• Post category:Court Cases

Mercado Capital Corporation v. Qureshi, 2018 ONCA 711

Can the court exercise discretion when determining if a transaction is at undervalue? 

The Respondent and her husband (the “Debtor”) married in 2001 and have three children. As one of their children required around-the-clock care, they concluded that retaining specialized staff to care for their child would have cost more than the Respondent would have been able to earn. As a result, the Respondent did not enter the workforce. While the Respondent maintained the household and cared for the children, the Debtor owned and operated a consulting and trading company.

In 2011, the Respondent and the Debtor bought a family home in Richmond Hill (the “Selwyn Property”). The purchase was financed through, inter alia, a cash contribution by the Respondent’s parents. While the Selwyn Property was registered in the Debtor’s name, both believed that they each owned an equal share.

In 2015, the Respondent entered into an agreement of purchase and sale on behalf of her and the Debtor to purchase a home in Aurora (the “Davina Property”). The purchase of the Davina Property closed on the same date as the sale of the Selwyn Property. The purchase of the Davina Property was funded with, inter alia, the net proceeds from the sale of the Selwyn Property and a last-minute contribution of $89,654 from the Respondent’s parents. Title to the Davina Property was registered in the names of the Respondent and the Debtor as joint tenants. The application judge accepted that they believed they each had a 50% interest in the Davina Property because, like the Selwyn Property, it was their matrimonial home.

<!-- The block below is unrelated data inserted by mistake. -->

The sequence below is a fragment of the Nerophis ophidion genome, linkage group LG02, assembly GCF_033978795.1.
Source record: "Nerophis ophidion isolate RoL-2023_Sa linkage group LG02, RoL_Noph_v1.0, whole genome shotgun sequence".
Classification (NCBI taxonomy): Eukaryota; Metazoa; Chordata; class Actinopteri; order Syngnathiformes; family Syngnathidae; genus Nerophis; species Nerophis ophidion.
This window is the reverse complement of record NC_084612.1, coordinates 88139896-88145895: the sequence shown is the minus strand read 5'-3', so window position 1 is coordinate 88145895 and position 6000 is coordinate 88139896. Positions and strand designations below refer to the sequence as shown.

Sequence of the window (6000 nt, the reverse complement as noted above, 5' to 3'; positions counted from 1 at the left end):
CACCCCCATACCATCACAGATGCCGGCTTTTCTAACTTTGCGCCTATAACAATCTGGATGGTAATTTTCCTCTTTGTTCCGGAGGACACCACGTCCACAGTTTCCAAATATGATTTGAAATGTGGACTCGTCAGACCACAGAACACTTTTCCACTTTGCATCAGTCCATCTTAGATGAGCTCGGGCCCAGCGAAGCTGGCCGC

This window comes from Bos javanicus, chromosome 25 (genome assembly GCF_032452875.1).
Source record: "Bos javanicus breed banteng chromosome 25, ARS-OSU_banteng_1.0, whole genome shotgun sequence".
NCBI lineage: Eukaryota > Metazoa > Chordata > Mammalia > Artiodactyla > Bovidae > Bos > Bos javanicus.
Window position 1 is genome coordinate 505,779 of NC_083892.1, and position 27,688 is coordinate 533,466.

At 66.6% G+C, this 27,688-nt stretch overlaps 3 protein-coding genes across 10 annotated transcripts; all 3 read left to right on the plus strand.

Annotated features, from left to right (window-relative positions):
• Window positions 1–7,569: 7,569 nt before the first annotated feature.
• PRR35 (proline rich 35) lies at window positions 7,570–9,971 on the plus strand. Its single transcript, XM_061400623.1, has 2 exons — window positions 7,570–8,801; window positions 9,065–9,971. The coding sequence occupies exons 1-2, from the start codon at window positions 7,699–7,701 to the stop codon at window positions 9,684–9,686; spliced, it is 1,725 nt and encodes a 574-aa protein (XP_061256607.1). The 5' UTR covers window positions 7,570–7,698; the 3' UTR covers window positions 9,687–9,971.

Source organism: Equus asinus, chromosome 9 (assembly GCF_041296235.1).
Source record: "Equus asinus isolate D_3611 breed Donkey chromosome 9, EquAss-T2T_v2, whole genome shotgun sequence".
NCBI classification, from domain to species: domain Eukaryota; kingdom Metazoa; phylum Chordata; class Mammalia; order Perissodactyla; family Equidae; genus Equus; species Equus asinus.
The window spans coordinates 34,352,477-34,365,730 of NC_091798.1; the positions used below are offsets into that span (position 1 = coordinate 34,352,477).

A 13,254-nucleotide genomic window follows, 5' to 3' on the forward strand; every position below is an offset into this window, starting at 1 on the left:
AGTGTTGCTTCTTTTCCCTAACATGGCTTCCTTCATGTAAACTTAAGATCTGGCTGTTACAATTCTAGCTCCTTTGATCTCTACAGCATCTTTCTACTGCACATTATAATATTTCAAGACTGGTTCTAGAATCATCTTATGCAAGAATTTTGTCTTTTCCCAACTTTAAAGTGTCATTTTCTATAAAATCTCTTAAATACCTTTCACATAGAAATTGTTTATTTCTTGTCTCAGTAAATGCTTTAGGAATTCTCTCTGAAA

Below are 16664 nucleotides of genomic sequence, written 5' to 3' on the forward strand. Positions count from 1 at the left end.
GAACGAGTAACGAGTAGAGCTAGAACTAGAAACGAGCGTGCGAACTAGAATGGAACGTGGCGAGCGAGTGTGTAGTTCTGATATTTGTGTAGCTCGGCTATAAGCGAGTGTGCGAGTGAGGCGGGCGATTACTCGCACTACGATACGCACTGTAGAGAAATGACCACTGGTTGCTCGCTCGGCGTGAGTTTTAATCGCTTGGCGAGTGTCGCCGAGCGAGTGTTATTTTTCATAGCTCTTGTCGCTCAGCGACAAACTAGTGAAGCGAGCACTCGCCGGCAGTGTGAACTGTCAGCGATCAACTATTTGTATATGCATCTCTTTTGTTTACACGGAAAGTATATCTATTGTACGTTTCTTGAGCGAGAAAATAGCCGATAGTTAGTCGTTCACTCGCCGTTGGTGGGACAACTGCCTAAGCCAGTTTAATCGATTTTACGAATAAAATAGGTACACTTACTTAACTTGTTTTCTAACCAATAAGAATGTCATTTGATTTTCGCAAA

In 2016, the Respondent’s marriage ended. In 2017, the Debtor was charged with multiple counts of fraud. There was no evidence that the Respondent was aware of any alleged fraudulent activities on his part. Mercado Capital Corporation (the “Appellant”) is a creditor of the Debtor, and claims to be a victim of his fraud. In 2016, the Appellant successfully petitioned the Debtor into bankruptcy. Soon after, the Davina Property was sold, yielding net proceeds of $696,815, with the Respondent’s share of the proceeds of the sale amounting to $348,407.50.

The Appellant brought an application for an order that the Respondent’s 50% share of the proceeds from the Davina Property was the result of a transfer to her at undervalue, and was therefore void pursuant to s. 96(1)(b)(i) of the Bankruptcy and Insolvency Act (the “BIA”). In dismissing the Appellant’s application, the application judge relied primarily on the discretionary language of s. 96, and declined to declare the Respondent’s 50% interest void on account of the following: 
  • the Respondent’s “substantial non-monetary contribution to the family by her hard work managing the household and caring for their children”;
  • the Respondent’s parents’ contributions to the purchase price of both of the matrimonial homes;
  • the couple’s honest belief that the Respondent was entitled to a 50% interest in the Davina Property because it was their matrimonial home;